I checked in on an active timber sale on a cold Monroe County morning recently. It’s a clearcut with reserve trees, and it’s designed to regenerate oak through stump sprouts and seeds. The trees are financially mature. Most of them are growing very slowly, and they probably wouldn’t respond vigorously to release because they are relatively old and haven’t been thinned regularly. Given the landowner’s objectives, we decided a clearcut was appropriate for the site.
When I marked the sale, I left some of the biggest and best trees in clumps and individually. They will provide seed and wildlife, aesthetic and ecological value to the next forest. It will be exciting to see a young forest spring forth in next few years.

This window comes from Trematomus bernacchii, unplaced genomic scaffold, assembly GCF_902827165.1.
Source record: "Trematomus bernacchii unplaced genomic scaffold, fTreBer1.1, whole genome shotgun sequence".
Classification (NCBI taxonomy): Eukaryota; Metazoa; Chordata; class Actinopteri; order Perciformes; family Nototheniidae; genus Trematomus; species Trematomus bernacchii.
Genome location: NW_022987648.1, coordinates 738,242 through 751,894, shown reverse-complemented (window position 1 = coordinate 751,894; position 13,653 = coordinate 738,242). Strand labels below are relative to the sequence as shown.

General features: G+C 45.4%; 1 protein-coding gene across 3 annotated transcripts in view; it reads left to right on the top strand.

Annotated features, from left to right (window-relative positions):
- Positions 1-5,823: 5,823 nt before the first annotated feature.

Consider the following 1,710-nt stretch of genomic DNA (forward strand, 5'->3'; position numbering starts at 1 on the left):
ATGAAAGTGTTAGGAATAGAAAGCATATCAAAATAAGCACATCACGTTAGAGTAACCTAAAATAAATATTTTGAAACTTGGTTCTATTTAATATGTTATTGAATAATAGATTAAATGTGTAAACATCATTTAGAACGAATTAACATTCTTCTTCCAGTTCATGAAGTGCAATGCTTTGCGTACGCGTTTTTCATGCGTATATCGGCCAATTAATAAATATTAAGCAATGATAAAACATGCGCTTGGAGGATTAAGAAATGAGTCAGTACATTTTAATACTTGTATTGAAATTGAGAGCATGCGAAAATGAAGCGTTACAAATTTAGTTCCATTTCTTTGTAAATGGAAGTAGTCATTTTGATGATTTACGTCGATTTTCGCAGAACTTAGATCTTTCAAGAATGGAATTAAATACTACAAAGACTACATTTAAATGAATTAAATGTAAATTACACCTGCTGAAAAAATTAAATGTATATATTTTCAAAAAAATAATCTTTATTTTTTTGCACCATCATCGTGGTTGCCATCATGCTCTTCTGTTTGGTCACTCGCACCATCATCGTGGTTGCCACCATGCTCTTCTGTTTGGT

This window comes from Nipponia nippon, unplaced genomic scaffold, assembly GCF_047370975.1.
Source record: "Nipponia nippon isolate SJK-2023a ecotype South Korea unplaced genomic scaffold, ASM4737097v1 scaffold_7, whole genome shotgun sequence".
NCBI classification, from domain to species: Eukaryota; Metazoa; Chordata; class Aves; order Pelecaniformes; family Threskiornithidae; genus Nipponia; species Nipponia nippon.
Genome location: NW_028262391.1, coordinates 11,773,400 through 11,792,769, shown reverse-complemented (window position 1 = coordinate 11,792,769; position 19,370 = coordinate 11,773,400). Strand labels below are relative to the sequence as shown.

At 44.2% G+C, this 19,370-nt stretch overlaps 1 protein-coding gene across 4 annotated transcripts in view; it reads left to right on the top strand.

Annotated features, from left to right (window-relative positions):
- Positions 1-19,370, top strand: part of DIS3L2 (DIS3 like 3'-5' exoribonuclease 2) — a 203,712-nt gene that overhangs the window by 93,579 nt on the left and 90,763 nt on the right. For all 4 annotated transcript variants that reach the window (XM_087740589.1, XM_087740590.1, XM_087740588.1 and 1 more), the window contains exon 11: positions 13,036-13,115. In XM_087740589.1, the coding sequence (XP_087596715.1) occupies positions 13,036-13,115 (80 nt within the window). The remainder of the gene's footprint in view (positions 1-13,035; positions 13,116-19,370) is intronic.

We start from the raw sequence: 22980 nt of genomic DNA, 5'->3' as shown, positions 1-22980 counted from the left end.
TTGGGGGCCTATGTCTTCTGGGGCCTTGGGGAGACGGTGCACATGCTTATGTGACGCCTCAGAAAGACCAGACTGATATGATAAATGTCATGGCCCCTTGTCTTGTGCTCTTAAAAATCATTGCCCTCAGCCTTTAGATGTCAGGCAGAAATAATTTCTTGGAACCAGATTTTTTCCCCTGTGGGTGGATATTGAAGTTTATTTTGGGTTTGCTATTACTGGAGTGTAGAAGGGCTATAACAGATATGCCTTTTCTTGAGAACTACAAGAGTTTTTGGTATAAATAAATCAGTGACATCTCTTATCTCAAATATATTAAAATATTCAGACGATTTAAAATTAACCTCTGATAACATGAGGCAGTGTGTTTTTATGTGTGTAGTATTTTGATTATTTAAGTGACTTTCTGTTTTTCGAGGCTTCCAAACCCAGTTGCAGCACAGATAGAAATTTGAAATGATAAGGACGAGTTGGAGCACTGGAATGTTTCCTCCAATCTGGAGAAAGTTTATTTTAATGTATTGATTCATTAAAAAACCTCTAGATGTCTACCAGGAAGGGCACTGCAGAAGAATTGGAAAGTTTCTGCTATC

The logger is conscientious, and he’s doing a good job. Do you see the orange stick under his arm in the picture of him getting ready to buck the tree? That’s his measuring stick, and he uses it to measure log length prior to bucking. No need for a tape measure, and if he breaks it, he can make another with a branch. The logger marks the tree for bucking, then skids it to the landing and bucks it into logs. Marion Plywood buys the better quality logs, and most of the lower quality wood is being peddled to Amish mills or turned into firewood.